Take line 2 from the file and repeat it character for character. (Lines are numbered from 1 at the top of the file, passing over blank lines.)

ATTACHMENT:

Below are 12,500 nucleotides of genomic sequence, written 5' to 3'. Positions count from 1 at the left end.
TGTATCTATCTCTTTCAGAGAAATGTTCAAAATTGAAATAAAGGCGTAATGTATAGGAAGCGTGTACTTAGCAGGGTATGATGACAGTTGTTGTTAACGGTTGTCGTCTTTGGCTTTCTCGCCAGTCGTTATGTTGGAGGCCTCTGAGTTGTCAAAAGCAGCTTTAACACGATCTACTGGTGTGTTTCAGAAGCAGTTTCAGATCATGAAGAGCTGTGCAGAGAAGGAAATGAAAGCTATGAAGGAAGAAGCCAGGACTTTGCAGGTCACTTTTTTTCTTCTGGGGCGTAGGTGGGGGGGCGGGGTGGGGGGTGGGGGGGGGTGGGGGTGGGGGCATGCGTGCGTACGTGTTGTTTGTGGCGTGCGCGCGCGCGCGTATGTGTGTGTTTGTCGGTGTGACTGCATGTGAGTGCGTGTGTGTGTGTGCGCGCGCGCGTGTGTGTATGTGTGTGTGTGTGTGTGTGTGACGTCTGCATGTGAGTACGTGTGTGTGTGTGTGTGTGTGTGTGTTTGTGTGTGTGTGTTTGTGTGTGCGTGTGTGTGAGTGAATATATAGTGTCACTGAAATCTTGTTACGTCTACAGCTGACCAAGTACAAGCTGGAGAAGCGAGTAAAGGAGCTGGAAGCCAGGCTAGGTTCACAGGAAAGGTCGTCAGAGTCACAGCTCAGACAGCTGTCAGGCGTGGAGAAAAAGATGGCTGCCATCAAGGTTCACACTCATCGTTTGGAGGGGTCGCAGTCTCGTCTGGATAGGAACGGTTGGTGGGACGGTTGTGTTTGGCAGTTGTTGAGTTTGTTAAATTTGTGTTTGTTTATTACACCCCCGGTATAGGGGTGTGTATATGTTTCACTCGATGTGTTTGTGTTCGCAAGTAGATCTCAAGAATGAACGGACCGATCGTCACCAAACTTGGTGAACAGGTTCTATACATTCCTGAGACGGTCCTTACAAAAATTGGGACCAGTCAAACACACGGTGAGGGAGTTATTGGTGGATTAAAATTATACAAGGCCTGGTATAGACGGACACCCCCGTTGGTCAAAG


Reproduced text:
TGTATCTATCTCTTTCAGAGAAATGTTCAAAATTGAAATAAAGGCGTAATGTATAGGAAGCGTGTACTTAGCAGGGTATGATGACAGTTGTTGTTAACGGTTGTCGTCTTTGGCTTTCTCGCCAGTCGTTATGTTGGAGGCCTCTGAGTTGTCAAAAGCAGCTTTAACACGATCTACTGGTGTGTTTCAGAAGCAGTTTCAGATCATGAAGAGCTGTGCAGAGAAGGAAATGAAAGCTATGAAGGAAGAAGCCAGGACTTTGCAGGTCACTTTTTTTCTTCTGGGGCGTAGGTGGGGGGGCGGGGTGGGGGGTGGGGGGGGGTGGGGGTGGGGGCATGCGTGCGTACGTGTTGTTTGTGGCGTGCGCGCGCGCGCGTATGTGTGTGTTTGTCGGTGTGACTGCATGTGAGTGCGTGTGTGTGTGTGCGCGCGCGCGTGTGTGTATGTGTGTGTGTGTGTGTGTGTGACGTCTGCATGTGAGTACGTGTGTGTGTGTGTGTGTGTGTGTGTTTGTGTGTGTGTGTTTGTGTGTGCGTGTGTGTGAGTGAATATATAGTGTCACTGAAATCTTGTTACGTCTACAGCTGACCAAGTACAAGCTGGAGAAGCGAGTAAAGGAGCTGGAAGCCAGGCTAGGTTCACAGGAAAGGTCGTCAGAGTCACAGCTCAGACAGCTGTCAGGCGTGGAGAAAAAGATGGCTGCCATCAAGGTTCACACTCATCGTTTGGAGGGGTCGCAGTCTCGTCTGGATAGGAACGGTTGGTGGGACGGTTGTGTTTGGCAGTTGTTGAGTTTGTTAAATTTGTGTTTGTTTATTACACCCCCGGTATAGGGGTGTGTATATGTTTCACTCGATGTGTTTGTGTTCGCAAGTAGATCTCAAGAATGAACGGACCGATCGTCACCAAACTTGGTGAACAGGTTCTATACATTCCTGAGACGGTCCTTACAAAAATTGGGACCAGTCAAACACACGGTGAGGGAGTTATTGGTGGATTAAAATTATACAAGGCCTGGTATAGACGGACACCCCCGTTGGTCAAAG